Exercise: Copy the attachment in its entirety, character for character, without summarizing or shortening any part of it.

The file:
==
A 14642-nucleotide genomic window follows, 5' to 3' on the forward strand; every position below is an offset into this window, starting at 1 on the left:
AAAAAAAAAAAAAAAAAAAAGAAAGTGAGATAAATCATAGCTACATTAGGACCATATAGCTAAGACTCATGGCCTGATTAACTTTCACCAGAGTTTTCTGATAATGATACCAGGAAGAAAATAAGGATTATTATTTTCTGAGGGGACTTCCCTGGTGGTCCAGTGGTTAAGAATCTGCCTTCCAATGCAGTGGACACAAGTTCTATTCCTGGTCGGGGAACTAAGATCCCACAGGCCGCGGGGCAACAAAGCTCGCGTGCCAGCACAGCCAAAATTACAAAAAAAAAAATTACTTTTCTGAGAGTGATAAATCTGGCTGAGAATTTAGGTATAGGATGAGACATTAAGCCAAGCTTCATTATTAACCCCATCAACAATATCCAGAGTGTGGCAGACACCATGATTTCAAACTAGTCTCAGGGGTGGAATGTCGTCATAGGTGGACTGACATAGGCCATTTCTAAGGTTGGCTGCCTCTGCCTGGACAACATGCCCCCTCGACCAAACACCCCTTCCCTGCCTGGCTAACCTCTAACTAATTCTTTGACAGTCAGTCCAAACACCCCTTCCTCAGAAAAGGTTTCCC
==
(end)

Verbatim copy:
A 14642-nucleotide genomic window follows, 5' to 3' on the forward strand; every position below is an offset into this window, starting at 1 on the left:
AAAAAAAAAAAAAAAAAAAAGAAAGTGAGATAAATCATAGCTACATTAGGACCATATAGCTAAGACTCATGGCCTGATTAACTTTCACCAGAGTTTTCTGATAATGATACCAGGAAGAAAATAAGGATTATTATTTTCTGAGGGGACTTCCCTGGTGGTCCAGTGGTTAAGAATCTGCCTTCCAATGCAGTGGACACAAGTTCTATTCCTGGTCGGGGAACTAAGATCCCACAGGCCGCGGGGCAACAAAGCTCGCGTGCCAGCACAGCCAAAATTACAAAAAAAAAAATTACTTTTCTGAGAGTGATAAATCTGGCTGAGAATTTAGGTATAGGATGAGACATTAAGCCAAGCTTCATTATTAACCCCATCAACAATATCCAGAGTGTGGCAGACACCATGATTTCAAACTAGTCTCAGGGGTGGAATGTCGTCATAGGTGGACTGACATAGGCCATTTCTAAGGTTGGCTGCCTCTGCCTGGACAACATGCCCCCTCGACCAAACACCCCTTCCCTGCCTGGCTAACCTCTAACTAATTCTTTGACAGTCAGTCCAAACACCCCTTCCTCAGAAAAGGTTTCCC